I think that I have a good sense of direction, until I find myself a stranger in a new land. When going into Canada, which I do from time to time for work, I don't always take the same boarder crossing or route. I’ll also admit to not taking time to look over any maps to get a sense for the lay of the land. On my most recent business trip to Canada, I carefully printed directions I found online so that I might find my hotel more easily. Best laid plans, one wrong turn and I was on a freeway hopelessly heading the wrong direction. An hour later I found my way back to my destination.
Because I was born in Seattle and have lived there most if my life, I am able to easily reach destinations using a diversity of routes. As the city grows and roads change, I have to reorient on the fly, but in general I know the lay out well enough to shift gears and find my way.
I remember as a kid, before my family took a road trip, we would look over maps in advance. The overview helped to give me a sense of where things were as we headed off for our adventures. As I got older I would still look at maps prior to, and during adventures, to see if there was a grid or some organization of the place that I could make sense of. I can normally get where I need to go by coupling the map method with itemized directions. I’m at my best navigating ability when that itemized list includes landmarks.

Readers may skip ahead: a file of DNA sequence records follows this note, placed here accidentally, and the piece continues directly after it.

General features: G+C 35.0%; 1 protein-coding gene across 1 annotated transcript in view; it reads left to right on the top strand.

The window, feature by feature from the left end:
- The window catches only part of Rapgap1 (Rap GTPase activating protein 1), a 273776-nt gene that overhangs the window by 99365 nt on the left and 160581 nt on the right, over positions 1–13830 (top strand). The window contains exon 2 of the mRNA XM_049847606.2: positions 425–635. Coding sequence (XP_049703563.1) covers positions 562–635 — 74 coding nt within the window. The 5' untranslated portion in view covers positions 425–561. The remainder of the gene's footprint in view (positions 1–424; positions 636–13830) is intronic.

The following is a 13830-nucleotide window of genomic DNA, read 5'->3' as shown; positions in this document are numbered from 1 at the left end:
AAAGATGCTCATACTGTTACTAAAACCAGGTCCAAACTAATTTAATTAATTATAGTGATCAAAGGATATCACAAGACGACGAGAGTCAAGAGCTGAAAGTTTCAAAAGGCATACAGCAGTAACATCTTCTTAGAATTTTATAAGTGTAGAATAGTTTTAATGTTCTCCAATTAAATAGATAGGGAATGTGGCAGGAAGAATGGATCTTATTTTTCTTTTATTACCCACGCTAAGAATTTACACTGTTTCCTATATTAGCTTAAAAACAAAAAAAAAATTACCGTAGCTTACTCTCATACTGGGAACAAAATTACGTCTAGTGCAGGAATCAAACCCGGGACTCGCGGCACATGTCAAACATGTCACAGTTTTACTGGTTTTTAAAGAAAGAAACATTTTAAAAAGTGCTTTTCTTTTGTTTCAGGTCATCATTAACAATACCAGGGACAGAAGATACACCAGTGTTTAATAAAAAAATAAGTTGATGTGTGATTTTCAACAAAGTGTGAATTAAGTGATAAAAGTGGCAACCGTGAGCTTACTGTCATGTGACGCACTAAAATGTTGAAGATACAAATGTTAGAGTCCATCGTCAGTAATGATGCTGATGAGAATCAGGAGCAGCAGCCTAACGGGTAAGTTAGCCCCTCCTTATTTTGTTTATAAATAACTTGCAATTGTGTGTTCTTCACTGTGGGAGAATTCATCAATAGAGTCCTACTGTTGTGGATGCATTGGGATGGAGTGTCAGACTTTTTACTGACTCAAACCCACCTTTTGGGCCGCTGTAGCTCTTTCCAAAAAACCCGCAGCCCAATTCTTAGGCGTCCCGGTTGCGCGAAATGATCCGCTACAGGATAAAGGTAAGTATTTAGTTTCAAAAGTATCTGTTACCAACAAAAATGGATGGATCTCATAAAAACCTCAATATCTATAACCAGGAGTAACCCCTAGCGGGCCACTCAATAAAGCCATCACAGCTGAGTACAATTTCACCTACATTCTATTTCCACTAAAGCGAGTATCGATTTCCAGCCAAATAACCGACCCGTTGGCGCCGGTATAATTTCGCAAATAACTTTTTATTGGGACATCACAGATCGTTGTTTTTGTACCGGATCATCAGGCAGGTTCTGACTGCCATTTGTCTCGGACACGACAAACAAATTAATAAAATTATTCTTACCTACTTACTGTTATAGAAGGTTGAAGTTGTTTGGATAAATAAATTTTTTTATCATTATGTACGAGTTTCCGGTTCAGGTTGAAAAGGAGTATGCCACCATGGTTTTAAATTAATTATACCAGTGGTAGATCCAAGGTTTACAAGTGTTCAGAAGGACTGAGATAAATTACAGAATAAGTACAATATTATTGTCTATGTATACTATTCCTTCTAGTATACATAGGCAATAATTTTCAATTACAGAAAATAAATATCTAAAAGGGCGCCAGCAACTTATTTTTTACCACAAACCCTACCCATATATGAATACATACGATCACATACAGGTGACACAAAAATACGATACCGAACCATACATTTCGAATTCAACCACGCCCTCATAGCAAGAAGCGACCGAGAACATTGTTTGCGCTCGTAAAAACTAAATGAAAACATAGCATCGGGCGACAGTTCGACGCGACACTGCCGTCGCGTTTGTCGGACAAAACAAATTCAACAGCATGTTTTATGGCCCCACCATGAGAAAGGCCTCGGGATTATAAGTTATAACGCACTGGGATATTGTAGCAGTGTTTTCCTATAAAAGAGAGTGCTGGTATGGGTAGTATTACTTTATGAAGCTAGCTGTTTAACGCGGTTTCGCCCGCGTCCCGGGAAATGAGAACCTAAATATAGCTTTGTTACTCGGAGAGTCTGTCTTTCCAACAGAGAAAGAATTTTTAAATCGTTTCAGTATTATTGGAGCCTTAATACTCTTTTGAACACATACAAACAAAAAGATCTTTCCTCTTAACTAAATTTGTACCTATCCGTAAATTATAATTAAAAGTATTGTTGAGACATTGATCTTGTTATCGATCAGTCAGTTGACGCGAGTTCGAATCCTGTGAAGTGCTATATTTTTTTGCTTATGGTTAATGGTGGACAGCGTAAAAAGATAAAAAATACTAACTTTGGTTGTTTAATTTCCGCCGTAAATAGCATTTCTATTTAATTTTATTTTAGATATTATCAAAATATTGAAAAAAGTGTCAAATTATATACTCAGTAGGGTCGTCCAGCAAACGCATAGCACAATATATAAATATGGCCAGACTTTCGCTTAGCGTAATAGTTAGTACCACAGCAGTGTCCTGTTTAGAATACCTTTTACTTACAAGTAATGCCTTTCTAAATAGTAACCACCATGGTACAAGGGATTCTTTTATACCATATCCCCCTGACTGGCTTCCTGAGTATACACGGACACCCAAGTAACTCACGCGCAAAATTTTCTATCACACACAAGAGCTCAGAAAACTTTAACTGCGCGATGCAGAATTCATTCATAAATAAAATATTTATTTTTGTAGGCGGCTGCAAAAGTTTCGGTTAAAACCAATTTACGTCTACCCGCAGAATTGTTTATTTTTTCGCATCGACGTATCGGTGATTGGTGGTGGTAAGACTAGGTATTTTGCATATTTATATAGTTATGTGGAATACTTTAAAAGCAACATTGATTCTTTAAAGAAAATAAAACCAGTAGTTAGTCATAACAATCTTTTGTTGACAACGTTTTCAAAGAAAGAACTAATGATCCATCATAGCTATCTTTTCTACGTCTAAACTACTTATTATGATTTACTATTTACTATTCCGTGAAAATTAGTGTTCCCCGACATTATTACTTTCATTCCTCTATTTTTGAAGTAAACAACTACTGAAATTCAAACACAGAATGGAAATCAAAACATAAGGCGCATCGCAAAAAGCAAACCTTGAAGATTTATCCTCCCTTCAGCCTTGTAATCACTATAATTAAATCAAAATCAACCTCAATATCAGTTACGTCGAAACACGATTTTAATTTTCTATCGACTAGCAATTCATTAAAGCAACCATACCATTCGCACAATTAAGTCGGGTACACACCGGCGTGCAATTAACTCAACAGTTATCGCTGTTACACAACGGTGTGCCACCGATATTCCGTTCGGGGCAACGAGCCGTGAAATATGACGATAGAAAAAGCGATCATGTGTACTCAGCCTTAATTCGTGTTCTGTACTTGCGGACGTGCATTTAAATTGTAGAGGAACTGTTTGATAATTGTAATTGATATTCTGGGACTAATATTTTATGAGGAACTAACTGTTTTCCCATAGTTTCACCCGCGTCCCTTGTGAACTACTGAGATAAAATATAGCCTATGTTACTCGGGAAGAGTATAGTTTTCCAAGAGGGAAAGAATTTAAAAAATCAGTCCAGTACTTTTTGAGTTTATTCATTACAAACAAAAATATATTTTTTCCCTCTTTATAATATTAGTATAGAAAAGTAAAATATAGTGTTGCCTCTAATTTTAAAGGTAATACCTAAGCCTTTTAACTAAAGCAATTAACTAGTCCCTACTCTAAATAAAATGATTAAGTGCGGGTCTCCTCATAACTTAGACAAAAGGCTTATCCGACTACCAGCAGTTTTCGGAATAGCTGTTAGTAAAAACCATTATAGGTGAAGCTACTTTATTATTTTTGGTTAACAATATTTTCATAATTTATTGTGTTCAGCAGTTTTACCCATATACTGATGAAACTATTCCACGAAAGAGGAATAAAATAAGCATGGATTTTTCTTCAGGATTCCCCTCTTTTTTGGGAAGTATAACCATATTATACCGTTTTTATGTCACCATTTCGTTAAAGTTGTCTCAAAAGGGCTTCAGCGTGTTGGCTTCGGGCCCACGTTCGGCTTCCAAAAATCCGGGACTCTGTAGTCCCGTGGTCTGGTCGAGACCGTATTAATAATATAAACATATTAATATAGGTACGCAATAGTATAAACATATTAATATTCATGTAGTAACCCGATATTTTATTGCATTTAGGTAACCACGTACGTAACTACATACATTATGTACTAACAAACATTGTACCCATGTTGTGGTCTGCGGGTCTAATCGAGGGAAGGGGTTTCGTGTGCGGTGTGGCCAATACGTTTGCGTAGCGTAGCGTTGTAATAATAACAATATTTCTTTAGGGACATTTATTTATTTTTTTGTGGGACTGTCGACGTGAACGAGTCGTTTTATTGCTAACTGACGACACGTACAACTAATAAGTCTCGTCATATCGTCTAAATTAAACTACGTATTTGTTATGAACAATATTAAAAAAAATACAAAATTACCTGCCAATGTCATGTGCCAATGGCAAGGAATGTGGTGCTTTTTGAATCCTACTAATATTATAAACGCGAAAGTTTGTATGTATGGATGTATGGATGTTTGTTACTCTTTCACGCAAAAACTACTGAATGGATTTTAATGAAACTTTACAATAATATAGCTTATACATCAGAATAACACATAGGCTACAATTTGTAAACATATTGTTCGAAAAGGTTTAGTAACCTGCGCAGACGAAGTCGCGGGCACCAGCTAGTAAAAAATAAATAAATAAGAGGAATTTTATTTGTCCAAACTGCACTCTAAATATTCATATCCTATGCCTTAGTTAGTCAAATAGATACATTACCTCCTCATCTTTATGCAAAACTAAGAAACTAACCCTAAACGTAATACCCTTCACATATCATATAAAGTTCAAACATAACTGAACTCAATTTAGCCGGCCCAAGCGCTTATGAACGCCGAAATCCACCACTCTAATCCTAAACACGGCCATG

The problem is I don't own many maps any more, and the ones that I do own are out of date. I don't have enough information to keep me from getting lost each time I cross the boarder. This time the kind Canadians that I met as I was trying to find my way said "she had faith in me finding her way" the problem was I didn't have faith in finding my own way. Another person I know texted to me, that changing my view to one of being on an entertaining adventure might be a great idea. I am definitely more ready to assume this perspective when there are no business meeting time constraints. Thankfully I did get to my appointments on time and had some unplanned adventures.
My lessons learned from this trip are: to buy a current map of my next destination to learn the lay of the land, get step by step directions, and ask people for landmarks to enable me to find my way more easily. Here's to my next adventure!
How do you orient yourself when driving in unfamiliar territory? Are you are directionally challenged and if so are there tricks you can do to orient yourself? Are good old fashion maps relevant for helping us in unfamiliar places?
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